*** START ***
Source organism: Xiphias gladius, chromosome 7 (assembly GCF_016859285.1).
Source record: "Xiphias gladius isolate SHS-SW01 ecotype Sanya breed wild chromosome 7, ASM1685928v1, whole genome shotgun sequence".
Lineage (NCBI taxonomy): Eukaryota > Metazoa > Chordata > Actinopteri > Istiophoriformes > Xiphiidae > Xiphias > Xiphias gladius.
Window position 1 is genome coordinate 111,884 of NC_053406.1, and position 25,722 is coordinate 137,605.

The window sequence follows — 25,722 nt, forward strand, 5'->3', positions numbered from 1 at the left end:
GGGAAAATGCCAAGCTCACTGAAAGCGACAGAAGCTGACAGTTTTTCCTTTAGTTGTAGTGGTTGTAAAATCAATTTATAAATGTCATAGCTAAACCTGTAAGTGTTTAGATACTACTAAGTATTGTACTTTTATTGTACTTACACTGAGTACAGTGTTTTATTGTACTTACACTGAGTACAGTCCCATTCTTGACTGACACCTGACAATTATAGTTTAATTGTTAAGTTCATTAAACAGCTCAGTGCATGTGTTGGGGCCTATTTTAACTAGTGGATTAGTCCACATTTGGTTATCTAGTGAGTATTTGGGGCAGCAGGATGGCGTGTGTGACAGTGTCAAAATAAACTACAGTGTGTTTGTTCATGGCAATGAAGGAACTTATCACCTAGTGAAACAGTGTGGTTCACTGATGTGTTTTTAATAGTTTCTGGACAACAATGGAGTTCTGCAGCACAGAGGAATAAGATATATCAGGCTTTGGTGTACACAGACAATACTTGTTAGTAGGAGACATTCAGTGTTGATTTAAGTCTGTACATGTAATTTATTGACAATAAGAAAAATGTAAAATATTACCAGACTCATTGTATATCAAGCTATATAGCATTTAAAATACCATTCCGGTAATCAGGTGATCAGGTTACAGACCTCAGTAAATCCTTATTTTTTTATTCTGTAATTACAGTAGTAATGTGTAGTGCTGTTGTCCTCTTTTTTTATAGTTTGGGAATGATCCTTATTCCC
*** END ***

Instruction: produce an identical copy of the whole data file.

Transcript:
Source organism: Xiphias gladius, chromosome 7 (assembly GCF_016859285.1).
Source record: "Xiphias gladius isolate SHS-SW01 ecotype Sanya breed wild chromosome 7, ASM1685928v1, whole genome shotgun sequence".
Lineage (NCBI taxonomy): Eukaryota > Metazoa > Chordata > Actinopteri > Istiophoriformes > Xiphiidae > Xiphias > Xiphias gladius.
Window position 1 is genome coordinate 111,884 of NC_053406.1, and position 25,722 is coordinate 137,605.

The window sequence follows — 25,722 nt, forward strand, 5'->3', positions numbered from 1 at the left end:
GGGAAAATGCCAAGCTCACTGAAAGCGACAGAAGCTGACAGTTTTTCCTTTAGTTGTAGTGGTTGTAAAATCAATTTATAAATGTCATAGCTAAACCTGTAAGTGTTTAGATACTACTAAGTATTGTACTTTTATTGTACTTACACTGAGTACAGTGTTTTATTGTACTTACACTGAGTACAGTCCCATTCTTGACTGACACCTGACAATTATAGTTTAATTGTTAAGTTCATTAAACAGCTCAGTGCATGTGTTGGGGCCTATTTTAACTAGTGGATTAGTCCACATTTGGTTATCTAGTGAGTATTTGGGGCAGCAGGATGGCGTGTGTGACAGTGTCAAAATAAACTACAGTGTGTTTGTTCATGGCAATGAAGGAACTTATCACCTAGTGAAACAGTGTGGTTCACTGATGTGTTTTTAATAGTTTCTGGACAACAATGGAGTTCTGCAGCACAGAGGAATAAGATATATCAGGCTTTGGTGTACACAGACAATACTTGTTAGTAGGAGACATTCAGTGTTGATTTAAGTCTGTACATGTAATTTATTGACAATAAGAAAAATGTAAAATATTACCAGACTCATTGTATATCAAGCTATATAGCATTTAAAATACCATTCCGGTAATCAGGTGATCAGGTTACAGACCTCAGTAAATCCTTATTTTTTTATTCTGTAATTACAGTAGTAATGTGTAGTGCTGTTGTCCTCTTTTTTTATAGTTTGGGAATGATCCTTATTCCC